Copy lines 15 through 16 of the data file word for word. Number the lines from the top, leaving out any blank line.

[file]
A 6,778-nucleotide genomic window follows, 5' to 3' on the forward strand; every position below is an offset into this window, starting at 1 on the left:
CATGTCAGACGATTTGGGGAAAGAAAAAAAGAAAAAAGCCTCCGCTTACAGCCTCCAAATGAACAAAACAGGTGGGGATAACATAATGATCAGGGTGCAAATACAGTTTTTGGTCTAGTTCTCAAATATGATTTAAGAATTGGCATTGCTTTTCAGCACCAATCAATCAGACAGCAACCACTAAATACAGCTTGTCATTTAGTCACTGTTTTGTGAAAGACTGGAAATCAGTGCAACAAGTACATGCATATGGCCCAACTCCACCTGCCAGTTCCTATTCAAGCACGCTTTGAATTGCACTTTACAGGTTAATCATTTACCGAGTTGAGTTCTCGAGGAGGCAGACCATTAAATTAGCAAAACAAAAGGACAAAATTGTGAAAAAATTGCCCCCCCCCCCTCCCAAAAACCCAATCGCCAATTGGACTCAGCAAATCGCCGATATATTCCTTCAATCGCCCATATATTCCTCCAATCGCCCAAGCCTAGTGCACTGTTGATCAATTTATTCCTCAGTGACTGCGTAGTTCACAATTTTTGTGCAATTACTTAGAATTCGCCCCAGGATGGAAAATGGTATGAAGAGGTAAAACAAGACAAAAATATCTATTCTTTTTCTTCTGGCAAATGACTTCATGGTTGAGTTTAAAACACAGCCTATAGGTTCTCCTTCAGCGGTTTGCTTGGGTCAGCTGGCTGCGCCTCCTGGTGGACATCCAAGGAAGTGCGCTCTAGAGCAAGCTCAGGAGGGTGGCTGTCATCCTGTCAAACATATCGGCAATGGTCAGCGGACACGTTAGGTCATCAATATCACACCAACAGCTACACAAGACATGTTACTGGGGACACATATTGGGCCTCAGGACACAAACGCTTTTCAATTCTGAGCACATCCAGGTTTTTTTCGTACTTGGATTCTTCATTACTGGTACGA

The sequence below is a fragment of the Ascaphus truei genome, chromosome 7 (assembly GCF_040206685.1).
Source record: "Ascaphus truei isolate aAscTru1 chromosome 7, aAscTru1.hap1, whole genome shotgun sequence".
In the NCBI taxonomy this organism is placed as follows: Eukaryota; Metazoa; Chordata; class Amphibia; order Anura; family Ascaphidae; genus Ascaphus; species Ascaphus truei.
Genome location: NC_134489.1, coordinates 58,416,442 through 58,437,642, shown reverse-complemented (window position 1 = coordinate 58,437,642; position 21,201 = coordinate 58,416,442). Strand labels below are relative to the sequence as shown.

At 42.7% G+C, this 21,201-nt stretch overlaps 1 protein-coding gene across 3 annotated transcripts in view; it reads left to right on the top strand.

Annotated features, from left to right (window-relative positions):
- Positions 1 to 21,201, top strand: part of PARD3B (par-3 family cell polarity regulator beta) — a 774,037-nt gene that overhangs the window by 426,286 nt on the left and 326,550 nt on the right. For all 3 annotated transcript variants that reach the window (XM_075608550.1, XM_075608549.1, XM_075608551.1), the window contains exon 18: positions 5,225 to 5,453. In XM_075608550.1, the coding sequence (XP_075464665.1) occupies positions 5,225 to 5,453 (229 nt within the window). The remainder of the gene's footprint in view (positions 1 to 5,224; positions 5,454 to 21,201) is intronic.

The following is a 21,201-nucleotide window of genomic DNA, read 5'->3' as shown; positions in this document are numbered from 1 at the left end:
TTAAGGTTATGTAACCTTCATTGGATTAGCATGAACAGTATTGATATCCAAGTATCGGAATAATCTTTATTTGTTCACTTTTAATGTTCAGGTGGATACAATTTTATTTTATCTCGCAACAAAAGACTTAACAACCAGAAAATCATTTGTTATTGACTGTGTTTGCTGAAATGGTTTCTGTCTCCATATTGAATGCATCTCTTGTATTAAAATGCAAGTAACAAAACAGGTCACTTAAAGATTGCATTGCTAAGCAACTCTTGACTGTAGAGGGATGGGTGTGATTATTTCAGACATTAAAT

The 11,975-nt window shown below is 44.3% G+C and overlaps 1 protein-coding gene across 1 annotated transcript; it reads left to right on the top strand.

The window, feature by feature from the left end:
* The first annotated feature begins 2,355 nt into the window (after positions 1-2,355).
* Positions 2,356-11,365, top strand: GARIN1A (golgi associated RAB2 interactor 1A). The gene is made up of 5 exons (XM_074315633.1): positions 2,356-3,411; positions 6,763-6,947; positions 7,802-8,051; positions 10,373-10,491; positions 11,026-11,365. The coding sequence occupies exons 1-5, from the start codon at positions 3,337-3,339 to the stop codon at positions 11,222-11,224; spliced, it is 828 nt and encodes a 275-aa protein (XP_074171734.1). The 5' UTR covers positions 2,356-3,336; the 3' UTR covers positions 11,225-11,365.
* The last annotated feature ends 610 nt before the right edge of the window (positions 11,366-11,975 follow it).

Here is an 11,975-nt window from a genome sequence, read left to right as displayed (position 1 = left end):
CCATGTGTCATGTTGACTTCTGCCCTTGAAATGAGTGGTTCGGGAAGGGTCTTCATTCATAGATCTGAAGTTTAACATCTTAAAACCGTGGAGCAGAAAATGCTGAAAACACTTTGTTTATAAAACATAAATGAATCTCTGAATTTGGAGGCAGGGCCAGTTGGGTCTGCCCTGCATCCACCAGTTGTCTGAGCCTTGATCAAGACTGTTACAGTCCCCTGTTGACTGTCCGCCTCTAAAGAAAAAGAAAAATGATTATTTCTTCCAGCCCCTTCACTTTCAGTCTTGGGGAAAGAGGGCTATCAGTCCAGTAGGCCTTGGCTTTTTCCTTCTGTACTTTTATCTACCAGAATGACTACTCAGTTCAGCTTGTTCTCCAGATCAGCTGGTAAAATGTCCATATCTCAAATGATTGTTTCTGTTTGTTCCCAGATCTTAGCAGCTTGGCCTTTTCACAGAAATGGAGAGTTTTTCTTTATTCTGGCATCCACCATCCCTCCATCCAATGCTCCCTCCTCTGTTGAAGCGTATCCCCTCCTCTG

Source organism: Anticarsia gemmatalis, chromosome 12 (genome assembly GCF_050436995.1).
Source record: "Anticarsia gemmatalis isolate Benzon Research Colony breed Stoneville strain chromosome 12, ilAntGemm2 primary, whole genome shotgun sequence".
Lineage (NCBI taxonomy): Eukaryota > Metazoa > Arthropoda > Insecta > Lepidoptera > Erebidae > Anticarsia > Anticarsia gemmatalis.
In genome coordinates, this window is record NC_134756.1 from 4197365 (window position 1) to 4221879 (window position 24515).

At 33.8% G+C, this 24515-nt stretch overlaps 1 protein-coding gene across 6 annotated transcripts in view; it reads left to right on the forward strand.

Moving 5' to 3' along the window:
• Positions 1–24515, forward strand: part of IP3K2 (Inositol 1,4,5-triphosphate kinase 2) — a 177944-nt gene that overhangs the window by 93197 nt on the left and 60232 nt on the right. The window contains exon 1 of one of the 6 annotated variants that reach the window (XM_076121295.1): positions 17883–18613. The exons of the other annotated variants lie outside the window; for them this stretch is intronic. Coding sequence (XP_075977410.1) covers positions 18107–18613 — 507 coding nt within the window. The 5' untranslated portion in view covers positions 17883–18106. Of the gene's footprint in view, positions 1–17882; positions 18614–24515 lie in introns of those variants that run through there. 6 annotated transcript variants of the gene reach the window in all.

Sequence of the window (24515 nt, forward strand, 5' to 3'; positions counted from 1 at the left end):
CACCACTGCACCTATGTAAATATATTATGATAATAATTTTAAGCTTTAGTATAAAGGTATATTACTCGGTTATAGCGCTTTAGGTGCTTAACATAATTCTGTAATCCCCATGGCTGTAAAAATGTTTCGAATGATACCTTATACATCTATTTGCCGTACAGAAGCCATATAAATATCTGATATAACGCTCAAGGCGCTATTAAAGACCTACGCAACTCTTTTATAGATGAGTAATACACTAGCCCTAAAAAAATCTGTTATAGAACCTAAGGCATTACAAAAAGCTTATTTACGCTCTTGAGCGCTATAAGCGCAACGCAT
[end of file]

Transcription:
* Positions 2,356-11,365, top strand: GARIN1A (golgi associated RAB2 interactor 1A). The gene is made up of 5 exons (XM_074315633.1): positions 2,356-3,411; positions 6,763-6,947; positions 7,802-8,051; positions 10,373-10,491; positions 11,026-11,365. The coding sequence occupies exons 1-5, from the start codon at positions 3,337-3,339 to the stop codon at positions 11,222-11,224; spliced, it is 828 nt and encodes a 275-aa protein (XP_074171734.1). The 5' UTR covers positions 2,356-3,336; the 3' UTR covers positions 11,225-11,365.
* The last annotated feature ends 610 nt before the right edge of the window (positions 11,366-11,975 follow it).